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Abstract Title:

Vitamin D deficiency and insufficiency in 2 independent cohorts of patients with systemic sclerosis.

Abstract Source:

J Rheumatol. 2009 Jul 31. PMID: 19648299

Abstract Author(s):

Alessandra Vacca, Catherine Cormier, Martina Piras, Alessandro Mathieu, Andre Kahan, Yannick Allanore

Abstract:

OBJECTIVE: To investigate 25-OH vitamin D concentrations in 2 independent systemic sclerosis (SSc) populations from France and Italy. METHODS: We studied 156 consecutive SSc patients comparable for demographic characteristics: 90 from Northern France and 66 from Southern Italy. 25-OH vitamin D, intact parathyroid hormone, and serum total calcium and phosphorus were measured in all patients. Vitamin D concentrations < 30 ng/ml were considered insufficiency, while values < 10 ng/ml were classified as deficiency. RESULTS: Vitamin D insufficiency and deficiency rates were very high and comparable between the 2 populations: 74/90 (82%) versus 57/66 (86%) for insufficiency and 29/90 (32%) versus 15/66 (23%) for deficiency, respectively, in the French and Italian patients. They were not influenced by vitamin D supplementation, which was not statistically different in the 2 groups. In the combined populations, a significant negative correlation was found between low vitamin D levels and European Disease Activity Score (p = 0.04, r = -0.17) and an even more significant correlation was found with acutephase reactants (p = 0.004, r = -0.23 for erythrocyte sedimentation rate), and low levels of vitamin D were associated with the systolic pulmonary artery pressure (sPAP) estimated by echocardiography (p = 0.004). In multivariate analysis, vitamin D deficiency was associated with sPAP (p = 0.02). CONCLUSION: Vitamin D deficiency was very common in the 2 SSc populations, independent of geographic origin and vitamin D supplementation. This suggests that common vitamin D supplementation does not correct the deficiency in SSc patients, and that a higher dose is probably needed, especially in those with high inflammatory activity or severe disease.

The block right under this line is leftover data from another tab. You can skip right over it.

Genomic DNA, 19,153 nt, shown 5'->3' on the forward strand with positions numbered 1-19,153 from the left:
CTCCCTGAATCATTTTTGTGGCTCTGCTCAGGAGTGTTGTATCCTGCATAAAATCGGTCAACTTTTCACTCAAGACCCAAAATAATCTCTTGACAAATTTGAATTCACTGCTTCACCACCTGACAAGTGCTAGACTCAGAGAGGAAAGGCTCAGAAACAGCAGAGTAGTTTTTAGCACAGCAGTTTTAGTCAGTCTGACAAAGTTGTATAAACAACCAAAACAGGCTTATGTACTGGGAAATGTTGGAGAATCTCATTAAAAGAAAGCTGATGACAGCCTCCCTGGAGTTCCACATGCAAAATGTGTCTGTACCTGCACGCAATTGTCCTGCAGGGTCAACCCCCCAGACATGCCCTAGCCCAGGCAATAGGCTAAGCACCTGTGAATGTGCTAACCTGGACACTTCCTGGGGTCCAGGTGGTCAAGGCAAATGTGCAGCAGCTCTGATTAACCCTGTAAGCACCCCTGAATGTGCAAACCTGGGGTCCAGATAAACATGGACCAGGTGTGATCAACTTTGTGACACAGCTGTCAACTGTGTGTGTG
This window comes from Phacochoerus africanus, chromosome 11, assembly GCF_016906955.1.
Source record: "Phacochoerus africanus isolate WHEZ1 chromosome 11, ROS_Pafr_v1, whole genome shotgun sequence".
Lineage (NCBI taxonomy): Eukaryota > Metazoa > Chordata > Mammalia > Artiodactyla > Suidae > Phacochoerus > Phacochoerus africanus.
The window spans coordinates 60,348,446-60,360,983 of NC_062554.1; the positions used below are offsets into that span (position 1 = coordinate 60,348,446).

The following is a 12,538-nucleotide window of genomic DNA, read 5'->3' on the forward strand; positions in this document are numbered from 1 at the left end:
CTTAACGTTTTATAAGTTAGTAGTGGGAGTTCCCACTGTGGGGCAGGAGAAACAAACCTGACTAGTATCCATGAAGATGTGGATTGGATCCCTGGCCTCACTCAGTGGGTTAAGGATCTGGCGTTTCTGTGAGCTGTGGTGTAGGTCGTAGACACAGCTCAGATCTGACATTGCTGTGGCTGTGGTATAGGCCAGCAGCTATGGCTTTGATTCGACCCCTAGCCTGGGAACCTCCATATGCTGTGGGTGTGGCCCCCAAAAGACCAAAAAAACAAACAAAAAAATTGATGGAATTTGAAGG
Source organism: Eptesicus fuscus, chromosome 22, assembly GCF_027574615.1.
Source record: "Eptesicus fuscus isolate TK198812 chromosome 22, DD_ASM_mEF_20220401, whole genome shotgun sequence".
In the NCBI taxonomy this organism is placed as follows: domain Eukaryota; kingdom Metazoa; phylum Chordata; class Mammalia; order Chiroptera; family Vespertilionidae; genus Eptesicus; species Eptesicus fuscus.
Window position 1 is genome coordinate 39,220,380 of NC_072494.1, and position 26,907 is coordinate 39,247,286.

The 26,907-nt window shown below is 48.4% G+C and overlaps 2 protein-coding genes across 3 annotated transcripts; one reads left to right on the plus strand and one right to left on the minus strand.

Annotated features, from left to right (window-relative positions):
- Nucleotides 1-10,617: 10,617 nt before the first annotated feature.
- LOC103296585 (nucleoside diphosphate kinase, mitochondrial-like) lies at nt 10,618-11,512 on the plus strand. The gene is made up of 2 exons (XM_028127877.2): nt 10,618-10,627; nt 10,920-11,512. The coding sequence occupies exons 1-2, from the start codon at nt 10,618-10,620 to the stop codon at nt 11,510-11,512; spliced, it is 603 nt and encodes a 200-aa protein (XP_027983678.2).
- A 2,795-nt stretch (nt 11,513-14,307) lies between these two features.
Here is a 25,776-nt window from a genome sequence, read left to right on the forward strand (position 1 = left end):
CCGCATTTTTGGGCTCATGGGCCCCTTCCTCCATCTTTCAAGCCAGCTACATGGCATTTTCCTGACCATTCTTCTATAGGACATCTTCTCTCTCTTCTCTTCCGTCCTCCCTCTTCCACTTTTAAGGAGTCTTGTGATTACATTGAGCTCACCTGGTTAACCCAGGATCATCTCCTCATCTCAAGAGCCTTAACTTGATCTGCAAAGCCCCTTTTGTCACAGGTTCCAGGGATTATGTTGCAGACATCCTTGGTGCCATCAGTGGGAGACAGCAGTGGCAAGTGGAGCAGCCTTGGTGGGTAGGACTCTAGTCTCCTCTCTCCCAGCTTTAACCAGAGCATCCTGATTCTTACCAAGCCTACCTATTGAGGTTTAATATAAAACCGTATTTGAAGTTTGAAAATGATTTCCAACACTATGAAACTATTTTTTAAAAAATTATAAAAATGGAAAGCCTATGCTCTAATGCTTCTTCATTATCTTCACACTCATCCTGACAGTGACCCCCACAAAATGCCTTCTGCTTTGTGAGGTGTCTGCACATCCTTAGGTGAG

Study Type : Human Study

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Sayer Ji
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